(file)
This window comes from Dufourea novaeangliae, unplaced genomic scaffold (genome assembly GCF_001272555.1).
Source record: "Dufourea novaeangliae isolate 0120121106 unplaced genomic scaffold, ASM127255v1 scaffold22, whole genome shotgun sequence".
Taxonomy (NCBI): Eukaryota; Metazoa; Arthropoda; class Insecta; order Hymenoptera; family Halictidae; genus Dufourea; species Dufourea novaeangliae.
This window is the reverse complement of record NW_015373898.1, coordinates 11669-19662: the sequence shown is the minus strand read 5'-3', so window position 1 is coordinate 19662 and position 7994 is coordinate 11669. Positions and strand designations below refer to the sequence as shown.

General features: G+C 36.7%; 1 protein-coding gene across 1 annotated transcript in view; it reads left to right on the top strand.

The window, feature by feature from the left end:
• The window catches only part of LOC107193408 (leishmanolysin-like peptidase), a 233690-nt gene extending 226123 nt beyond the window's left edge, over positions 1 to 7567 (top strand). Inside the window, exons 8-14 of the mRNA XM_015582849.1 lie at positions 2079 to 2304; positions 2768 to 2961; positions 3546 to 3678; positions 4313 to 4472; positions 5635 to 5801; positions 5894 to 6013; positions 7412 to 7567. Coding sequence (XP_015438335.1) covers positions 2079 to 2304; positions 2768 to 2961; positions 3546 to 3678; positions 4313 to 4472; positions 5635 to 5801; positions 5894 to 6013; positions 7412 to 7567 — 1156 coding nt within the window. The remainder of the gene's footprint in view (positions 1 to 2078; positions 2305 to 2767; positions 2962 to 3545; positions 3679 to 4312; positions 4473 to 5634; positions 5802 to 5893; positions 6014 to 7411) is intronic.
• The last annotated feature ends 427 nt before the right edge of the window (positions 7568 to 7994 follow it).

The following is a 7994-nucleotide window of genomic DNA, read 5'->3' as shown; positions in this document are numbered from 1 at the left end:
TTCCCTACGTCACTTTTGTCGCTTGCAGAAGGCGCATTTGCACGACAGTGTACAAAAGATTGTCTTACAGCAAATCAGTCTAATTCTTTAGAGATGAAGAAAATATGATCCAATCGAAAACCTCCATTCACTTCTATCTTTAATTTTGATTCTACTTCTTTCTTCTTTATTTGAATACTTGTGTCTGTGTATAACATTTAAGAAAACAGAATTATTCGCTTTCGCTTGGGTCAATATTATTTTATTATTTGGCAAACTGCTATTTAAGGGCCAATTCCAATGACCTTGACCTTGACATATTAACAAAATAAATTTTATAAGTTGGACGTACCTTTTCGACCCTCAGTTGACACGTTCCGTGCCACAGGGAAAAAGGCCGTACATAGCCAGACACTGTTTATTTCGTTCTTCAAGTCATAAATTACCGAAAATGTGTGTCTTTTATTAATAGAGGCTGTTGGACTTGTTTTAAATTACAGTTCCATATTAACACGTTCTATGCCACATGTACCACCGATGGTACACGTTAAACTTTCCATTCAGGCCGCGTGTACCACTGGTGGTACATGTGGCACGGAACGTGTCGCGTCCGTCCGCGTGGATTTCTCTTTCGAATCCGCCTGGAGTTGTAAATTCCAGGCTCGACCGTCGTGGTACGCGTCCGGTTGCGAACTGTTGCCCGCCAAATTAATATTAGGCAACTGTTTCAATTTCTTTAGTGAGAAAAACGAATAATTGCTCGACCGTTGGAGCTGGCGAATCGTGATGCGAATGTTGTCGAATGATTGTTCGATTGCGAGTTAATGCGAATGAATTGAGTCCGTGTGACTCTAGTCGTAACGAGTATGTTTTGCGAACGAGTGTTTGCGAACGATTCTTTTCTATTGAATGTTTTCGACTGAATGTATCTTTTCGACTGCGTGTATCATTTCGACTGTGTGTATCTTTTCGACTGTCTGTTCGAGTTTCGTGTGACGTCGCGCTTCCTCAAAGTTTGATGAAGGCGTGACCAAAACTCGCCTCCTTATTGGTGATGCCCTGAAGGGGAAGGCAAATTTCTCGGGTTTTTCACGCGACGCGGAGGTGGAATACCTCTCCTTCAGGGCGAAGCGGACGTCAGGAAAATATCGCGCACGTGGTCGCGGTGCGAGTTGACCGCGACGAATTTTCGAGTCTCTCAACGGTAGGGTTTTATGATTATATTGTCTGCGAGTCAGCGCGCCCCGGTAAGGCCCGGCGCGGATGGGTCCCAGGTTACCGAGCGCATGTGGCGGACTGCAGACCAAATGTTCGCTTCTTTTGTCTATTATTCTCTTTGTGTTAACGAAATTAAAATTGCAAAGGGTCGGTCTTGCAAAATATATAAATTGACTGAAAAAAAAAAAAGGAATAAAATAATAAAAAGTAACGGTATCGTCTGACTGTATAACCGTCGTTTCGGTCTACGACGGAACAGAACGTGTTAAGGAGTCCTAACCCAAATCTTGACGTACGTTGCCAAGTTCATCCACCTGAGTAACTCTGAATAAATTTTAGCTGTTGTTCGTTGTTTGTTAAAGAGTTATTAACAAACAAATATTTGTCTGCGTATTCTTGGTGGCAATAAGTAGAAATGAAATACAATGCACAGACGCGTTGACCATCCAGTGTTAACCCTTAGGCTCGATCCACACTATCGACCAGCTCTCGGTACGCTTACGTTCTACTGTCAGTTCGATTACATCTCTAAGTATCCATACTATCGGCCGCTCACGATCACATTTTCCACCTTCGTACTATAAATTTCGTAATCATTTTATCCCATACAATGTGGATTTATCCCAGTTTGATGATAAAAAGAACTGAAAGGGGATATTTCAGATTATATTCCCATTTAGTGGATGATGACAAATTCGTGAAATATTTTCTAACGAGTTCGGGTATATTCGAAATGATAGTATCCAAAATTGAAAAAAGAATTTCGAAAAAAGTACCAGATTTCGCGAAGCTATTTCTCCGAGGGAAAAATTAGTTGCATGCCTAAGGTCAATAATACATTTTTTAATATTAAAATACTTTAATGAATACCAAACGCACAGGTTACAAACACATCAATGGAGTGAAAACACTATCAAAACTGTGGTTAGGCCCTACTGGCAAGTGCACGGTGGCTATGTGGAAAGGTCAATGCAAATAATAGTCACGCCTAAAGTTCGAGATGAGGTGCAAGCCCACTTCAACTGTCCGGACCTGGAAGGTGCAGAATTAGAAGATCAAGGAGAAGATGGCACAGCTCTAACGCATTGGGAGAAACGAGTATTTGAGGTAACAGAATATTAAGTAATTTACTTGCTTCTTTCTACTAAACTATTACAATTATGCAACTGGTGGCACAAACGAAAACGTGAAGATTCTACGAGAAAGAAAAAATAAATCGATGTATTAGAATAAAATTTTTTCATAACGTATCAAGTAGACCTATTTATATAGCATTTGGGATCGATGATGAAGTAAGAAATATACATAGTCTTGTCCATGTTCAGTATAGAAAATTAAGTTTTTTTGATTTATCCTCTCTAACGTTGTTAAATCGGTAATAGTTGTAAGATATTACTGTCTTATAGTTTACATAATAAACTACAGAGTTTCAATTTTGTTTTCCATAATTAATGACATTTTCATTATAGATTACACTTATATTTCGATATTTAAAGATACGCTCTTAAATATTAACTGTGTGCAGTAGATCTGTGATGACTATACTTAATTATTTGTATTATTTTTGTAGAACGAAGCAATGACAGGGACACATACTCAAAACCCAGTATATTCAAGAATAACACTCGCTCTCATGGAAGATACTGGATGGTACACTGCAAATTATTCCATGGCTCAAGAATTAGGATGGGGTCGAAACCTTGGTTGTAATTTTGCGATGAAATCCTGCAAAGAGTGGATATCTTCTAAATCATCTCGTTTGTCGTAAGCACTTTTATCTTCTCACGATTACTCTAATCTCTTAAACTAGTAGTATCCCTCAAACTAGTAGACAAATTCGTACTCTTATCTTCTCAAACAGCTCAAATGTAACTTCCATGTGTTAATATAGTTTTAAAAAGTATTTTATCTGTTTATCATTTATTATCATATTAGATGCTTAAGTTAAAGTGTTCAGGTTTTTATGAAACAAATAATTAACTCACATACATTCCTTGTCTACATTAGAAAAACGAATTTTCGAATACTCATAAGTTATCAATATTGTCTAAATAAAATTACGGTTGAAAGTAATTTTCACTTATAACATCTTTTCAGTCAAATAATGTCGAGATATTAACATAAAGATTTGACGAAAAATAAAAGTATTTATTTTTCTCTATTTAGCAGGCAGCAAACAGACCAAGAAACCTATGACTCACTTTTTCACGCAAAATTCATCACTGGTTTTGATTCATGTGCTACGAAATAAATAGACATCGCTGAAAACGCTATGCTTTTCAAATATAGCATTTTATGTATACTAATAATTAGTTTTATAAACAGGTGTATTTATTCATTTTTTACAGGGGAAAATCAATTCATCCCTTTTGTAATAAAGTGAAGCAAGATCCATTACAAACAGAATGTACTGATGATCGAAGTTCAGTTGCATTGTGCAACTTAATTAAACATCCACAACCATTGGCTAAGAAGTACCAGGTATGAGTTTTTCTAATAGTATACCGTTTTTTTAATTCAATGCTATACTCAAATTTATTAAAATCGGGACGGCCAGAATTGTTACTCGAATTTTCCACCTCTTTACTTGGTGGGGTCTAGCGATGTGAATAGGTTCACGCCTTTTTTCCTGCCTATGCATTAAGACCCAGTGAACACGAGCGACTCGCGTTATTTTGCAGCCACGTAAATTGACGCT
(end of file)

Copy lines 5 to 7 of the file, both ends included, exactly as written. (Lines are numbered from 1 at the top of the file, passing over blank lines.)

General features: G+C 36.7%; 1 protein-coding gene across 1 annotated transcript in view; it reads left to right on the top strand.

The window, feature by feature from the left end:
• The window catches only part of LOC107193408 (leishmanolysin-like peptidase), a 233690-nt gene extending 226123 nt beyond the window's left edge, over positions 1 to 7567 (top strand). Inside the window, exons 8-14 of the mRNA XM_015582849.1 lie at positions 2079 to 2304; positions 2768 to 2961; positions 3546 to 3678; positions 4313 to 4472; positions 5635 to 5801; positions 5894 to 6013; positions 7412 to 7567. Coding sequence (XP_015438335.1) covers positions 2079 to 2304; positions 2768 to 2961; positions 3546 to 3678; positions 4313 to 4472; positions 5635 to 5801; positions 5894 to 6013; positions 7412 to 7567 — 1156 coding nt within the window. The remainder of the gene's footprint in view (positions 1 to 2078; positions 2305 to 2767; positions 2962 to 3545; positions 3679 to 4312; positions 4473 to 5634; positions 5802 to 5893; positions 6014 to 7411) is intronic.